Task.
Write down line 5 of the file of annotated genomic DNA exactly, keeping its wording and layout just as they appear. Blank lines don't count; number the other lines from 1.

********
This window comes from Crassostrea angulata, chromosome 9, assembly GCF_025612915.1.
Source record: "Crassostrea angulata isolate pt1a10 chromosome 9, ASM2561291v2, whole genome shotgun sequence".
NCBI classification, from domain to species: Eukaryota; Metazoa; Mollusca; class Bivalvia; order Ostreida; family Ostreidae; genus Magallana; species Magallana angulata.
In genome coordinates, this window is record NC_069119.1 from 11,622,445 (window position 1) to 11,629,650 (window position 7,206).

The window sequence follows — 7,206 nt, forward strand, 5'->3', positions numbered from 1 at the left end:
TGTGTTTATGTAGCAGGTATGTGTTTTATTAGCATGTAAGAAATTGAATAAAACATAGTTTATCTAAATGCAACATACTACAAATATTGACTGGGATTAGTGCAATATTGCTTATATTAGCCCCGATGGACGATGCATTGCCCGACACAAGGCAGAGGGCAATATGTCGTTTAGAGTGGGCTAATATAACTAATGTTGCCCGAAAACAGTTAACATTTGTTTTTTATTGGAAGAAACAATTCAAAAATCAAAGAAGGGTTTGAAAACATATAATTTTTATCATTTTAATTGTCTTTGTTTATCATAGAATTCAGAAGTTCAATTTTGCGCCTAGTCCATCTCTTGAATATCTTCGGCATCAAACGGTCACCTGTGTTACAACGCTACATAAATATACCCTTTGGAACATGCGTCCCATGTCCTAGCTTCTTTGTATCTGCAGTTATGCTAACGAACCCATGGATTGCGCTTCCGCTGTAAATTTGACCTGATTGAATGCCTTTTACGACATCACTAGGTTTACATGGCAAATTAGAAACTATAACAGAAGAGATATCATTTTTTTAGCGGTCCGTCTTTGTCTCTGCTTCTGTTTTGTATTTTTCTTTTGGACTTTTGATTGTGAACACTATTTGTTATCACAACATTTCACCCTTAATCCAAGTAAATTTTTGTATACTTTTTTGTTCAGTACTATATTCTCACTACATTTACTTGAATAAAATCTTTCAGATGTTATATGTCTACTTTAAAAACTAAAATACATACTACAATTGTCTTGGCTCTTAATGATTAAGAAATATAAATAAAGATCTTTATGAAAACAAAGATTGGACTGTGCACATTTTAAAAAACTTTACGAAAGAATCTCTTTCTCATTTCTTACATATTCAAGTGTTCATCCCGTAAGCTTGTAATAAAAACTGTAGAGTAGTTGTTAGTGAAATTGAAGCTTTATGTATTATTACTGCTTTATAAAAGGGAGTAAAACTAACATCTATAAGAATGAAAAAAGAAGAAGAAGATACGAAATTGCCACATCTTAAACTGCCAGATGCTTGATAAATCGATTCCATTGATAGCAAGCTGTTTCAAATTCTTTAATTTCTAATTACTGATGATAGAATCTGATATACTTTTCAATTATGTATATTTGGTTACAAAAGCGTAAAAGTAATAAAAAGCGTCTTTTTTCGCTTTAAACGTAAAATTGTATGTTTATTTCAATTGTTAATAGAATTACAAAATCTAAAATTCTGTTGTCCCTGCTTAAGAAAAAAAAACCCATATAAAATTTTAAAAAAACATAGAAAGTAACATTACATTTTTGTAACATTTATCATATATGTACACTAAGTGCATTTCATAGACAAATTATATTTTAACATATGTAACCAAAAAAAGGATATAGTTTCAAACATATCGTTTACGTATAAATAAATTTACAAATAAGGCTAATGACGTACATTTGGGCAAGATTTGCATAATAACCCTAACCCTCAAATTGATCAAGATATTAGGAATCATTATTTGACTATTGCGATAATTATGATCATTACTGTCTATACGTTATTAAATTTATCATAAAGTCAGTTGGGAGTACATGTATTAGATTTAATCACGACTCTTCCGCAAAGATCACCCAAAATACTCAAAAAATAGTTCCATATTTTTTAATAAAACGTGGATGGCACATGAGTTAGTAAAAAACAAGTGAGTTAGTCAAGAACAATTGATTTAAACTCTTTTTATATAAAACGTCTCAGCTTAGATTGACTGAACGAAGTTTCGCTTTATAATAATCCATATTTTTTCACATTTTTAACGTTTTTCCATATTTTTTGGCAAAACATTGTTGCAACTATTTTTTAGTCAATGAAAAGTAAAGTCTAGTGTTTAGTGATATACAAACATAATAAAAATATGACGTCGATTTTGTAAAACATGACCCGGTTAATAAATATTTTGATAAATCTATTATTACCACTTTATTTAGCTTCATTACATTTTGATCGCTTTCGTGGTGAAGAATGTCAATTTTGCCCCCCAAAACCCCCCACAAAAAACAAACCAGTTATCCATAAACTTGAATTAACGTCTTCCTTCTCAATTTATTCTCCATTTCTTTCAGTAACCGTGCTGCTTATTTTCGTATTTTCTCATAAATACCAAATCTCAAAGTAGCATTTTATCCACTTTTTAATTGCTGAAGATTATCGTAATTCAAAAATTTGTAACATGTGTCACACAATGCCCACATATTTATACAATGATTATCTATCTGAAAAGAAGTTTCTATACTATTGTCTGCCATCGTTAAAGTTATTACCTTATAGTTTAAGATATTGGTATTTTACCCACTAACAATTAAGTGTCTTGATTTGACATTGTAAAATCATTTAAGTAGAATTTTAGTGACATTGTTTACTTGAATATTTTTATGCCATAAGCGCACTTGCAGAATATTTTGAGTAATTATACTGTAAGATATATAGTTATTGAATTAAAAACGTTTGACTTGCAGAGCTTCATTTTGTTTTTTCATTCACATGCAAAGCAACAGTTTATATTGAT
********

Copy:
The window sequence follows — 7,206 nt, forward strand, 5'->3', positions numbered from 1 at the left end: